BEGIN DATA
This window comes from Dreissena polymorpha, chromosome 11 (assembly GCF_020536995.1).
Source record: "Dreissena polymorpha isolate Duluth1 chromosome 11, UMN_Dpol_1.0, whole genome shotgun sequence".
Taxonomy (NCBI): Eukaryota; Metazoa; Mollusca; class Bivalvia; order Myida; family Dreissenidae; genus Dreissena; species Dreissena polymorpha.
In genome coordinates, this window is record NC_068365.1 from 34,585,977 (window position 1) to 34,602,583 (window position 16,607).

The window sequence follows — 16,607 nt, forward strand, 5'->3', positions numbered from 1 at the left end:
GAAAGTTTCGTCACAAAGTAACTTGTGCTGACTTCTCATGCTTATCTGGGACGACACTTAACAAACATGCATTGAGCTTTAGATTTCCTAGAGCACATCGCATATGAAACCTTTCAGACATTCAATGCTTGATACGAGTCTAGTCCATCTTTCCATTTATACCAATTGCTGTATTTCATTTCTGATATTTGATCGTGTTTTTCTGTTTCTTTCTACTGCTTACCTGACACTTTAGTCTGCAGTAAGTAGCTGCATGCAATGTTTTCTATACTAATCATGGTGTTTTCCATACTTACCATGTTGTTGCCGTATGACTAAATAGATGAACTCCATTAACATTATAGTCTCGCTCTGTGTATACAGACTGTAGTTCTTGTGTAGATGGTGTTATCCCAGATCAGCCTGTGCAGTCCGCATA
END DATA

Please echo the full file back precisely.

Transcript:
This window comes from Dreissena polymorpha, chromosome 11 (assembly GCF_020536995.1).
Source record: "Dreissena polymorpha isolate Duluth1 chromosome 11, UMN_Dpol_1.0, whole genome shotgun sequence".
Taxonomy (NCBI): Eukaryota; Metazoa; Mollusca; class Bivalvia; order Myida; family Dreissenidae; genus Dreissena; species Dreissena polymorpha.
In genome coordinates, this window is record NC_068365.1 from 34,585,977 (window position 1) to 34,602,583 (window position 16,607).

The window sequence follows — 16,607 nt, forward strand, 5'->3', positions numbered from 1 at the left end:
GAAAGTTTCGTCACAAAGTAACTTGTGCTGACTTCTCATGCTTATCTGGGACGACACTTAACAAACATGCATTGAGCTTTAGATTTCCTAGAGCACATCGCATATGAAACCTTTCAGACATTCAATGCTTGATACGAGTCTAGTCCATCTTTCCATTTATACCAATTGCTGTATTTCATTTCTGATATTTGATCGTGTTTTTCTGTTTCTTTCTACTGCTTACCTGACACTTTAGTCTGCAGTAAGTAGCTGCATGCAATGTTTTCTATACTAATCATGGTGTTTTCCATACTTACCATGTTGTTGCCGTATGACTAAATAGATGAACTCCATTAACATTATAGTCTCGCTCTGTGTATACAGACTGTAGTTCTTGTGTAGATGGTGTTATCCCAGATCAGCCTGTGCAGTCCGCATA